Cantilever brakes for a 1985 Trek 620 or 720 is a tricky issue. On modern bikes, cantilever posts are spaced at about 80mm, whereas on older road bikes the spacing is narrower, particularly so in the front. On the 1985 Trek 620, the posts are space at around 65mm.
This narrower spacing was abandoned in the late 80's on cantilever equipped road bikes as the then new-fangled mountain bikes used a wider spacing. This was a much larger market and the brake manufacturers began designing cantilever brakes to this wider spacing.
This situation is further complicated by converting to 700c wheels as is being done in The Phoenix Project.
Sifting through which brakes may work is a chancy undertaking as it is nearly impossible to determine from photographs and published specifications. I've been through this drill on my previous Trek 620 and on my wife's 1985 Trek 720.
Fortunately, the Shimano BR-MC70 brakes that came stock on the 1985 Trek 620 will work for such conversions. These brakes were included in the Deore XT and M700 "Deerhead" groups. This is the set that came on the Trek 620 that is the subject of The Phoenix Project:
These are very nice cantilever brakes and are sought after by collectors. They have quite a bit of up and down adjustment in addition to the radial adjustment of the post arm. They also have an integral toe-in adjuster, the black rings seen in the picture above.
As this set was in very good condition, I closely considered just rolling with them and avoiding a cantilever compatibility quagmire. However, they have no provision for balancing the spring tension between the arms. The cantilever brazeons on the Trek 620 only have one hole for the spring unlike others that have several for adjusting tension. That left only the unappetizing workaround of bending springs to balance tension.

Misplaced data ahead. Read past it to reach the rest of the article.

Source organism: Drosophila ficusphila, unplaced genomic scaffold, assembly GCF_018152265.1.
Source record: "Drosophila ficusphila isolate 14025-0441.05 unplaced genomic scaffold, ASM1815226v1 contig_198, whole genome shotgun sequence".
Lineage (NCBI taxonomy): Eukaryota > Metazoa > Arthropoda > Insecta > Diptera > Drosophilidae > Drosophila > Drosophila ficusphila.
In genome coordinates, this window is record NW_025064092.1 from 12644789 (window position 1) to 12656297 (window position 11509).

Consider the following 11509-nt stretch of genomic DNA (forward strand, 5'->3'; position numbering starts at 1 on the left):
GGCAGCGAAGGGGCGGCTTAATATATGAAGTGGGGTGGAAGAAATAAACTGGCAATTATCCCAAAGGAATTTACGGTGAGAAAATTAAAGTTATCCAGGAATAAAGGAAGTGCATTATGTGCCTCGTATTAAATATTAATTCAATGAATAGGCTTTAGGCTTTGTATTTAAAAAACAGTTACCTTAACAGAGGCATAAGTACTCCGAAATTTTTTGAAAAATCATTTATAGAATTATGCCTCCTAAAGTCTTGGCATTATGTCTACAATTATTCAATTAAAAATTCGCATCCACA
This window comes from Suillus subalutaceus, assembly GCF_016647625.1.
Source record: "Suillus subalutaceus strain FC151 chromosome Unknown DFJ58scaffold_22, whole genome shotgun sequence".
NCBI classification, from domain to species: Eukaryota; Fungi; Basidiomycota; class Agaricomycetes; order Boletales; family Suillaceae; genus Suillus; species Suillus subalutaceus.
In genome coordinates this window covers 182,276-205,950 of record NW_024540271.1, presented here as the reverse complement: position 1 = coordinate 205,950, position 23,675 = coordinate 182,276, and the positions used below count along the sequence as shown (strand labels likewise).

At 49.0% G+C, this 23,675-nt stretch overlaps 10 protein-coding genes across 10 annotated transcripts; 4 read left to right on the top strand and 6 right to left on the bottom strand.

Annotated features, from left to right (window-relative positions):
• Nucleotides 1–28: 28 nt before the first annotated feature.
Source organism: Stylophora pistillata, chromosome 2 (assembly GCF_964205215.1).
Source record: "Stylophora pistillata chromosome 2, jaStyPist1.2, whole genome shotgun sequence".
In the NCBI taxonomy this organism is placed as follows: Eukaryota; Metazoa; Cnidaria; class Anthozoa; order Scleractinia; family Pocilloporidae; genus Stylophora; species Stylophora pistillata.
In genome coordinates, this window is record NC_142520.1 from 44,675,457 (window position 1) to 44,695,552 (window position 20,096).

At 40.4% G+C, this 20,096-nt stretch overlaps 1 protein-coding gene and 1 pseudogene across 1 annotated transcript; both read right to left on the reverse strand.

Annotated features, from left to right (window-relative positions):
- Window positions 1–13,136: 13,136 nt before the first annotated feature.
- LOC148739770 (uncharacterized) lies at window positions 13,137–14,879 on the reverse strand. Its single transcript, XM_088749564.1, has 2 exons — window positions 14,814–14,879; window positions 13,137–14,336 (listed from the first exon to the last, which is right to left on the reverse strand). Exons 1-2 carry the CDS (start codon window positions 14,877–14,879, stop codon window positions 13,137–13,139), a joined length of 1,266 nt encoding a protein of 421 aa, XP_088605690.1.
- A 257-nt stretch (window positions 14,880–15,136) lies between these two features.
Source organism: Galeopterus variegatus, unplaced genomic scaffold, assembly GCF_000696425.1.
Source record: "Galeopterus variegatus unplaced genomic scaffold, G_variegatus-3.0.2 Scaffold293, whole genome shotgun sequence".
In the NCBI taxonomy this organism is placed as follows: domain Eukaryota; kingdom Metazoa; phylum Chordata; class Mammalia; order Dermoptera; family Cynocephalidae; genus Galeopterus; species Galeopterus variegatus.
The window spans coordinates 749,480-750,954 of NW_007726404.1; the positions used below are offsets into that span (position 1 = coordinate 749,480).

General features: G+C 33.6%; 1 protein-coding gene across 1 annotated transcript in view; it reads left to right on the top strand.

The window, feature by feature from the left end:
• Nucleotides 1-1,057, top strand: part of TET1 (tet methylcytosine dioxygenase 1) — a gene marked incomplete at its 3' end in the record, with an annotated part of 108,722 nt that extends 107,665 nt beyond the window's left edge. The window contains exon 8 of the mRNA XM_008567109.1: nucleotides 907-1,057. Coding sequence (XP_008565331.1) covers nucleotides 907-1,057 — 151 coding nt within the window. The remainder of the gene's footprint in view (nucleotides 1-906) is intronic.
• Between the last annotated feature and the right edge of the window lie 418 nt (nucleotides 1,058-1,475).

Fortunately, the follow-on model, the Shimano M732 cantilever brakes, included in the Deore XT group, is nearly identical in geometry and features and also includes a tension adjustment. They have a slightly different look:
They also have two spring settings, one for normal brake levers and one for SLR (Shimano Linear Response) levers. They also have a tension adjustment on one arm per pair:
Otherwise they are nearly identical other than form to their Shimano BR-MC70 predecessors.
They do have a beefier look, especially around the cantilever mounting posts:
Selecting these brakes did infringe upon the "no vintage components" guideline of this project. However, the dire situation posed by the Trek 620 setup issues more than warranted a waiver. The fact that I was also able to purchase a new bike's worth from benscycle.net, a regular bike part vendor, made me feel a little better about this deviation.
Shimano Deore XT has decades worth of a well-deserved reputation great reputation for good operation and reliability under the toughest of situations.
These are very versatile brakes with their integrated toe-in adjusters, up and down adjustibility, and tension balancing. Furthermore, these features are incorporated in a shiny, elegant, uncluttered form.
Nobody has ever done time for selecting Deore XT.
We come up with a pretty low Tweed Factor of one rain poncho. Generally, these type of folk avoid NOS parts, especially somewhat expensive ones. Much more likely choices would include Paul Neo-Retro cantis on the high end, a choice I considered but didn't want to take the compatibility chance:
Even more likely, as these sorts of riders like to adorn their $2000 USD (or more) frames with cheap components that discreetly underscores their superior wisdom about cheapo components, is the Shimano CT91:
These don't look like anything to me but a pair of late-80's Deore XT brakes. If that has become a fashionable pose, it is news to me.
These were not too expensive for a set of quality cantilever brakes. However, it could be argued that it is a high price to pay simply for tension balancing, as that is all I gained over the existing set of brakes.
We carry forward $2698 USD. These brakes, a bike's worth, were $89.99 USD, call it $90 USD, from benscycle.net inclusive of shipping.
The Sausage Factory